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In a marketing
context, I would not speak of a “variable font”—but of a “variable font family”.
As a technical description, or as a name of a format, “variable font” makes
sense: it is (like) a single font that can vary. As a functional or marketing description,
the term “variable font” (singular) may suggest to be less than what it is.
Functionally, a “variable font” is not one font—but a font family with a few,
many, or very many members. When selling variable fonts—using the label
“variable font”, would be underselling your product, in the sense of
suggesting that it is less useful than it is.
In a marketing
context, I would not use “non-continuous” instead of “discrete”. “Non-continuous”
is an accurate technical description—but labeling something you sell as “something
which it is not”, does not seem to be a good marketing approach.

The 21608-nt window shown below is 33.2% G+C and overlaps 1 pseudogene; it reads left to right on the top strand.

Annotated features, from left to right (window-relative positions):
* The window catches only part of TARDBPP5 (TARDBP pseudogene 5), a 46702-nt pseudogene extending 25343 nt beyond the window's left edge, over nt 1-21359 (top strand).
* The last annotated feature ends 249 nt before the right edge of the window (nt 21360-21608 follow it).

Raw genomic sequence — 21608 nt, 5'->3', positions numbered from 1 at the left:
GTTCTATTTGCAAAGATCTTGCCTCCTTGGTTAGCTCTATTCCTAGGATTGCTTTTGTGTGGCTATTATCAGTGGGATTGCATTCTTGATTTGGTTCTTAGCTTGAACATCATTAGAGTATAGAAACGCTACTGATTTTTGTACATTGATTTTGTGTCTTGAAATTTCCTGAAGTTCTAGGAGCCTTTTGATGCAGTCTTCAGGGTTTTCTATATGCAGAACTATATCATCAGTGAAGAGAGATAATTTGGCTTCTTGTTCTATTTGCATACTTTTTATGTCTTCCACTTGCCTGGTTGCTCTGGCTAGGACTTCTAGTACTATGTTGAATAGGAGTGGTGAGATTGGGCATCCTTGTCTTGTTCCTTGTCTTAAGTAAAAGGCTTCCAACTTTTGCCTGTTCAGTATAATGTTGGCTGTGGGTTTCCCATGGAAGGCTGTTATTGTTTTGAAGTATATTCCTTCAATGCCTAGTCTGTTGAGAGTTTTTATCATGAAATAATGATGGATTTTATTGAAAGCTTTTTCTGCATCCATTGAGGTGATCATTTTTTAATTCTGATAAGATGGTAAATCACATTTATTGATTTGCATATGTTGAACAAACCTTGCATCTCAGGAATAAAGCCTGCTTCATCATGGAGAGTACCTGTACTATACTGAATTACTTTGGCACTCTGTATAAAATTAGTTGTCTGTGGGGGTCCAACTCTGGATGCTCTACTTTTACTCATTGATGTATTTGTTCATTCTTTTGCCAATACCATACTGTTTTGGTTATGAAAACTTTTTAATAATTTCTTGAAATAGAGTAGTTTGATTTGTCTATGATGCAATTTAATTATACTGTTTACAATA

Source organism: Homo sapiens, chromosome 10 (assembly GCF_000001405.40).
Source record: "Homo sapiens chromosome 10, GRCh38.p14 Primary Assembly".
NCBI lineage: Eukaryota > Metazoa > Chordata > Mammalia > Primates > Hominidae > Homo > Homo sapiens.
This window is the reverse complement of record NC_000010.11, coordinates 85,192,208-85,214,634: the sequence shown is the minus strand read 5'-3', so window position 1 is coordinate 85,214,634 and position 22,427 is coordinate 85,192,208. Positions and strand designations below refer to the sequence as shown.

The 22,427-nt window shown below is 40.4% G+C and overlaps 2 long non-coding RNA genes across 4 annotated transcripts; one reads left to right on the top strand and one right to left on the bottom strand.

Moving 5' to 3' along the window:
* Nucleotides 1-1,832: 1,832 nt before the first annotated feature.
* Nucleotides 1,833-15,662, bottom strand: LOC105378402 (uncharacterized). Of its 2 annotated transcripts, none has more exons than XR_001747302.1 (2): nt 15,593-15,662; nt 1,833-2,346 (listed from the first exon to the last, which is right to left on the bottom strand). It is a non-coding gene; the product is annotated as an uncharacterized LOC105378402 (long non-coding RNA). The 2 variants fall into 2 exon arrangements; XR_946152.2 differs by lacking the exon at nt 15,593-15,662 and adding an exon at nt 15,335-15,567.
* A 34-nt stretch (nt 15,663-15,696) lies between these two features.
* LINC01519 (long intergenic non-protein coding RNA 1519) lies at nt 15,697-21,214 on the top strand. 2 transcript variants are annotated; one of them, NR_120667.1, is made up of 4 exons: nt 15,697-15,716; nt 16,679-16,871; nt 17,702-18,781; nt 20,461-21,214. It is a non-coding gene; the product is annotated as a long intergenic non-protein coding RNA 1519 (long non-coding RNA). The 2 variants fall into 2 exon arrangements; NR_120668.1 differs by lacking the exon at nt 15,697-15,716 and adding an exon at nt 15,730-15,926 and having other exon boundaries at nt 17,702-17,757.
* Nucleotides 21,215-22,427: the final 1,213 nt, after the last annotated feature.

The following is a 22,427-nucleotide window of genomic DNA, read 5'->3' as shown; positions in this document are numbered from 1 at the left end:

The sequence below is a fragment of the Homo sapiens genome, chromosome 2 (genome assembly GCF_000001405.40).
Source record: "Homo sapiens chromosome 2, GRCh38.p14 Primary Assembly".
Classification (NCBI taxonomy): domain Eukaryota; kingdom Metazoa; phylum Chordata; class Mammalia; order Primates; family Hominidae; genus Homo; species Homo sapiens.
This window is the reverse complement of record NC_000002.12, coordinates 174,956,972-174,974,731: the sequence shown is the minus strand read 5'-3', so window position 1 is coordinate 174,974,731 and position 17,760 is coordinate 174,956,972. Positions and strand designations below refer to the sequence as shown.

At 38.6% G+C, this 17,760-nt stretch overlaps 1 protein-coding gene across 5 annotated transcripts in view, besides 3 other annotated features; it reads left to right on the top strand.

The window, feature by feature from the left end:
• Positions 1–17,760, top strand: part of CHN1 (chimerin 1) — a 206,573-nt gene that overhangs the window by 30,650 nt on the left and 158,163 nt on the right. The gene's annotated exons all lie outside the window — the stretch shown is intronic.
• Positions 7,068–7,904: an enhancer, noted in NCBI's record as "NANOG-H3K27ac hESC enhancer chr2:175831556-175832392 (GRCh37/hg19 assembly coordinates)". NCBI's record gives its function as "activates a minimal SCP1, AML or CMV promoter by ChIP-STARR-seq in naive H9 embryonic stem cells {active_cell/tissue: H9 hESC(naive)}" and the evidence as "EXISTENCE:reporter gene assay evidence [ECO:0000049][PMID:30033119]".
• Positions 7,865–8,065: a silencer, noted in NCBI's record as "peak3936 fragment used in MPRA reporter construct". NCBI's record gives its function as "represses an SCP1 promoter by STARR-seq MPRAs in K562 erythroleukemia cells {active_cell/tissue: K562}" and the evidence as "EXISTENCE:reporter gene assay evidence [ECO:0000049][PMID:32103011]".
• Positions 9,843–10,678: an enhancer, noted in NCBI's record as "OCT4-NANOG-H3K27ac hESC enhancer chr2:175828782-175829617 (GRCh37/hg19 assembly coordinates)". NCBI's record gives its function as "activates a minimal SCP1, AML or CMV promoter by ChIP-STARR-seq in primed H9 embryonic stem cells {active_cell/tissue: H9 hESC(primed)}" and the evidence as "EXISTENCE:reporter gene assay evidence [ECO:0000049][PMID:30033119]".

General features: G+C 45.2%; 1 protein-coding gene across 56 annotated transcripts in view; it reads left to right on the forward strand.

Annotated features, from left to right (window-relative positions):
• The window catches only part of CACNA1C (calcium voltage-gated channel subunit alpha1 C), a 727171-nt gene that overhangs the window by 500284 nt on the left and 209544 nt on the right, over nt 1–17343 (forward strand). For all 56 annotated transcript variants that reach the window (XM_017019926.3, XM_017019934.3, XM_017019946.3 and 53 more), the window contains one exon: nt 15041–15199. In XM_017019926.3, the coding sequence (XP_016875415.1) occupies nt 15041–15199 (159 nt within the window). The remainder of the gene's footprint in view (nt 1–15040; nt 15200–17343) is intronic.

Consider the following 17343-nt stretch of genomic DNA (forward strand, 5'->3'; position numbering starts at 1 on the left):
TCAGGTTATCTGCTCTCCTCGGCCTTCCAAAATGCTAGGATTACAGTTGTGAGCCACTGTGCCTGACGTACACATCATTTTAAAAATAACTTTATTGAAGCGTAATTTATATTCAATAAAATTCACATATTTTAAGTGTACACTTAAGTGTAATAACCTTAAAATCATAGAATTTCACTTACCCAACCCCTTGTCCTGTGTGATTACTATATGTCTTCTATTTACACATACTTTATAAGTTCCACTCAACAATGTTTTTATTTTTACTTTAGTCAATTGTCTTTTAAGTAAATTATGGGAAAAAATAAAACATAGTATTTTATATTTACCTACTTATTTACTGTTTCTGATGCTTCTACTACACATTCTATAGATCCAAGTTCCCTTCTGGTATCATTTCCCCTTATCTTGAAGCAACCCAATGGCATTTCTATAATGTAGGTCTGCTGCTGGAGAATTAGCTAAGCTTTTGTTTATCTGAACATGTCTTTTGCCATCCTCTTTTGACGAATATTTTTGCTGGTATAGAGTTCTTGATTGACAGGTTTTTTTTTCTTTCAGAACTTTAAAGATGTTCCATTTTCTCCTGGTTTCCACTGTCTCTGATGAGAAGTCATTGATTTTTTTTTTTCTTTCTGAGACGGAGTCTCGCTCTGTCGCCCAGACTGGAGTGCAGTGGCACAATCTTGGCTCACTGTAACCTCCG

Whatever labels will
be used for variable fonts in a marketing campaign to introduce them—prospective
customers should, in that campaign, always get very clear answers to questions
like “What are they?”, “Why would I want
them?”, “How do I use them?”, etc. So, whatever terms or labels will be used
for variable fonts—there will always be a job of customer education. And
indeed, when there would be “two types of variable font families”, prospective
customers should also be educated about this.
Chris Lozos said:
Well then, perhaps OTVF ?
The recommended file name extensions remain .ttf and .otf
It's an extension of the OpenType format, folks, not a new format.
Because OpenType Font Variations is a new technology, it requires substantial updates to font handling infrastructure in operating systems and/or applications, and has very limited backwards compatibility; this also differs between the TrueType and CFF flavours.
It is anticipated that some font customers will, for some time, need both variable and non-variable versions of fonts, for deployment in newer and older environments.
In addition—it might
be a good idea to have a metadata entry which identifies a variable font as
either a continuous variable font, or a discrete variable font.
In the case of variable fonts, the presence of the 'fvar' table is the most reliable indicator, since this is obligatory in both TTF and CFF variable fonts.